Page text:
- Originally posted by I Falco II would recomend the sicilian defence Najdorf variation.
I am looking for a nice, solid, easy to learn defence against e4. I have tried the French and the Caro-Kann but they were all got hard to play. I was thinking about the Scandinavian. I don't like 1. e5. Can anyone recommend a good one?
- Originally posted by I Falco IWell you wanted a good defence against e4 and I gave you one and it isn't that hard to play after you play it a couple of times. just make sure you play unrated games with it first.
I will look in to the Sicilian, but it requires a lot of studying and it has a lot of theory.
- The most popular alternative to 1...e5 is 1...c5 The Sicillian Defence.
You could also try, 1 e4 d5 2exd5 c6 dxc6 Nxc6, it trades a pawn for quicker development.
You could also try the Pirc Defence, 1.e4 d6... usually contiuing 2.d4 Nf6 3.Nc3 g6 with black fianchetoing to support the e-5 square 4.f4 Bg7 5.Nf3 0-0 6.Bd3 Nc6
Really, each opening is geared towards a certain method of controlling the board or controlling the pace of play, and in a beginner level it is hard to understand that, so it is better to focus on tactics until you better understand the principals of chess.
- Originally posted by TEXASmadeIt's essentially the pirc though.
you could try the robatsch defense, ive never used it but it's different than e5 so it may be what you're lookin for. GL
1.e4 g6 2.d4 Bg7 3.Nc3 d6 4.Nf3 c6
I think I struggled in the same way the first poster is. I wanted an opening that's not too open, but doesn't force black to play on the queenside to counter white's kingside attack. I think I've settled on the french. But I'd also look into the a system called the Lion. It's rare, but offers black the chance to actually attack on the kingside against 1. e4. I can't find the site, but ask User 63905 about it.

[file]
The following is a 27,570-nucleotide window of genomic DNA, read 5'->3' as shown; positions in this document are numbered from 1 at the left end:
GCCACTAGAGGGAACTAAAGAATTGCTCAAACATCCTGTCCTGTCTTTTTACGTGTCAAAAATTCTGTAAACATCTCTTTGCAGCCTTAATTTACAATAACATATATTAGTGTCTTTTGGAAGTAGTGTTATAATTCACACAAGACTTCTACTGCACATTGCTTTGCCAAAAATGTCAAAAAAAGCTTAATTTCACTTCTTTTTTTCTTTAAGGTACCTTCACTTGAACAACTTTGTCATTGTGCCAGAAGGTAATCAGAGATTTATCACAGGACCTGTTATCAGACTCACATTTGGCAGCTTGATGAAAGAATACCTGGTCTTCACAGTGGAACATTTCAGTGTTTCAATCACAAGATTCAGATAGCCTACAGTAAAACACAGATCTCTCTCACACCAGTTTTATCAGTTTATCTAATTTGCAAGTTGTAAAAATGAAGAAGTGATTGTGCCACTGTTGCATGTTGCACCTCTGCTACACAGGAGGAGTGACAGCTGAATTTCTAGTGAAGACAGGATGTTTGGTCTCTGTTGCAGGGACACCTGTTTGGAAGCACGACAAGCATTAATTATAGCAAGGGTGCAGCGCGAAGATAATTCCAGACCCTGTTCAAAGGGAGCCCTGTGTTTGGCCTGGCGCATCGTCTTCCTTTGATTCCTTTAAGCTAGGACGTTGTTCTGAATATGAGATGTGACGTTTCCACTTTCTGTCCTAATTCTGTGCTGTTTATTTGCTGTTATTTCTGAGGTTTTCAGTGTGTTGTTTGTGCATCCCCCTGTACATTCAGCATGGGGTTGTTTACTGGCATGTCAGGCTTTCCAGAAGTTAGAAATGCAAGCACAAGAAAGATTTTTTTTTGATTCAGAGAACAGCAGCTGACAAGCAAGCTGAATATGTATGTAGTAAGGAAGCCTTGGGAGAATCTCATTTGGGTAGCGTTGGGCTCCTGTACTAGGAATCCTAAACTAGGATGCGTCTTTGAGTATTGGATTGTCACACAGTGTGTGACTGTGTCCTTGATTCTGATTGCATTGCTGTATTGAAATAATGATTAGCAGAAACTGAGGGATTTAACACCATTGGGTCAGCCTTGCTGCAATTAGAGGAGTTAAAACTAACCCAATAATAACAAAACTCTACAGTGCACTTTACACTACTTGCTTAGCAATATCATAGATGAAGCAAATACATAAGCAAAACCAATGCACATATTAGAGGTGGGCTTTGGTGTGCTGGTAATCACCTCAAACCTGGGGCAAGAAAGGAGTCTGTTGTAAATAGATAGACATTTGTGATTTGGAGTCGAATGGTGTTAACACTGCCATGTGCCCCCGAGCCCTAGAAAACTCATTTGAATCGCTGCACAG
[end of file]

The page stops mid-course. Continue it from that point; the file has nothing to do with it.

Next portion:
- Here's a site on the Lion System:
It seems interesting, but it should suit only the more strategically minded. Probably not for beginners, but for some reason it's hard to get the idea that a game is never won in a well played opening of any kind into a novice's head.
- i know your trying to learn an opening that is easy but all openings have their lumps and bumps. there are no easy openings to learn because theres so many different variations. pick an opening that you like and study the hell out of it. if you want an attacking one pick the sicicilian i love this one theres attacking chances on both sides. maybe a gambit opening would be easier to learn than a opening like the ruy lopez or something like that because most of the moves dont vary much.
- Originally posted by kmac27It's true. Even if you pick an opening and buy a chunky book dedicated to it, your opponent will often deviate from its lines within 6 moves! As someone with a very poor memory I find this comforting. In general, studying tactics (chess puzzles) will equip you better.
[b]i know your trying to learn an opening that is easy but all openings have their lumps and bumps. there are no easy openings to learn because theres so many different variations.
"How to build your opening repertoire" by Steve Giddins is good though.